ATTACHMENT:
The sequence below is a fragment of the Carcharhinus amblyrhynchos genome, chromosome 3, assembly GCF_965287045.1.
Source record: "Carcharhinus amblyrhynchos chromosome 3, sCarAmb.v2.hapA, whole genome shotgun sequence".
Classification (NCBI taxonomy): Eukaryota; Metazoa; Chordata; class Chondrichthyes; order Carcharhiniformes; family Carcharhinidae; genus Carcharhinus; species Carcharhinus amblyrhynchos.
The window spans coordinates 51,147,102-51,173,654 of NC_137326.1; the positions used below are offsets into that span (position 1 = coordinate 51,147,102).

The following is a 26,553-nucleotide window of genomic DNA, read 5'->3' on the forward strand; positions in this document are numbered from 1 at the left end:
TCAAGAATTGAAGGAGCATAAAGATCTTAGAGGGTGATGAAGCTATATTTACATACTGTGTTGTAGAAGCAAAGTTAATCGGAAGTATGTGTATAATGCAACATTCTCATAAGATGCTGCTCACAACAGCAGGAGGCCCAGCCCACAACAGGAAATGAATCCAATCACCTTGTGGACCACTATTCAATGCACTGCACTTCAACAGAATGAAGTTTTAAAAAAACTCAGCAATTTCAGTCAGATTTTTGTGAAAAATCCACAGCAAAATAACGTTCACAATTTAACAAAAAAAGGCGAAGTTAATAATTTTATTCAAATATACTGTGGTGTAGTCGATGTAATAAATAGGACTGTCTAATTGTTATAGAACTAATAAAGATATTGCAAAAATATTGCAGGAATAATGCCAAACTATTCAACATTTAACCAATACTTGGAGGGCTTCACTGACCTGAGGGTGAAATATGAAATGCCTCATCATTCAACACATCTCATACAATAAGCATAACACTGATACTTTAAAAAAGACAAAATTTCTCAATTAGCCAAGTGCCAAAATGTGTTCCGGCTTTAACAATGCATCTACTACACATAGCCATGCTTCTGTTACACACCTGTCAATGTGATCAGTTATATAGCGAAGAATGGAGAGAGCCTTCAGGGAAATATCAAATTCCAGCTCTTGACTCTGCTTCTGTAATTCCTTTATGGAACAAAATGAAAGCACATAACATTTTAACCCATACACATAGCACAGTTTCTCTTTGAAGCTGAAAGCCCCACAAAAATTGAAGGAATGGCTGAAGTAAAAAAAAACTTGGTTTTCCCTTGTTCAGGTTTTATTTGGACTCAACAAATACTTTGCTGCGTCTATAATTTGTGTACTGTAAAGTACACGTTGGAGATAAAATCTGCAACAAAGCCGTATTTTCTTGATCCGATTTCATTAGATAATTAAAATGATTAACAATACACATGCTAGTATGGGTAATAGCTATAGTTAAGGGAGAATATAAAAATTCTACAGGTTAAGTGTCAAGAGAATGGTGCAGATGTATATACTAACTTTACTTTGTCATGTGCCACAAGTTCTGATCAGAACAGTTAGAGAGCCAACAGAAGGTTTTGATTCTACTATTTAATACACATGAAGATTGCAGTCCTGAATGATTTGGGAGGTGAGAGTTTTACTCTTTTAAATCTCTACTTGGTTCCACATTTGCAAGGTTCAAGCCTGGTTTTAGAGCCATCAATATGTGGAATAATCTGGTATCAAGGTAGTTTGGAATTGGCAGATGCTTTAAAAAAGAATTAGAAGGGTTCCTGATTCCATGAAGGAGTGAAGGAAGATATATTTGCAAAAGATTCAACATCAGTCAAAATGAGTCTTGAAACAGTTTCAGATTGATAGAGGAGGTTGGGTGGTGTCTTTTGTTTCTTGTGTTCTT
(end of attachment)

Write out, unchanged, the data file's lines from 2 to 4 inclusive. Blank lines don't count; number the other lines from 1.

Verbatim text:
Source record: "Carcharhinus amblyrhynchos chromosome 3, sCarAmb.v2.hapA, whole genome shotgun sequence".
Classification (NCBI taxonomy): Eukaryota; Metazoa; Chordata; class Chondrichthyes; order Carcharhiniformes; family Carcharhinidae; genus Carcharhinus; species Carcharhinus amblyrhynchos.
The window spans coordinates 51,147,102-51,173,654 of NC_137326.1; the positions used below are offsets into that span (position 1 = coordinate 51,147,102).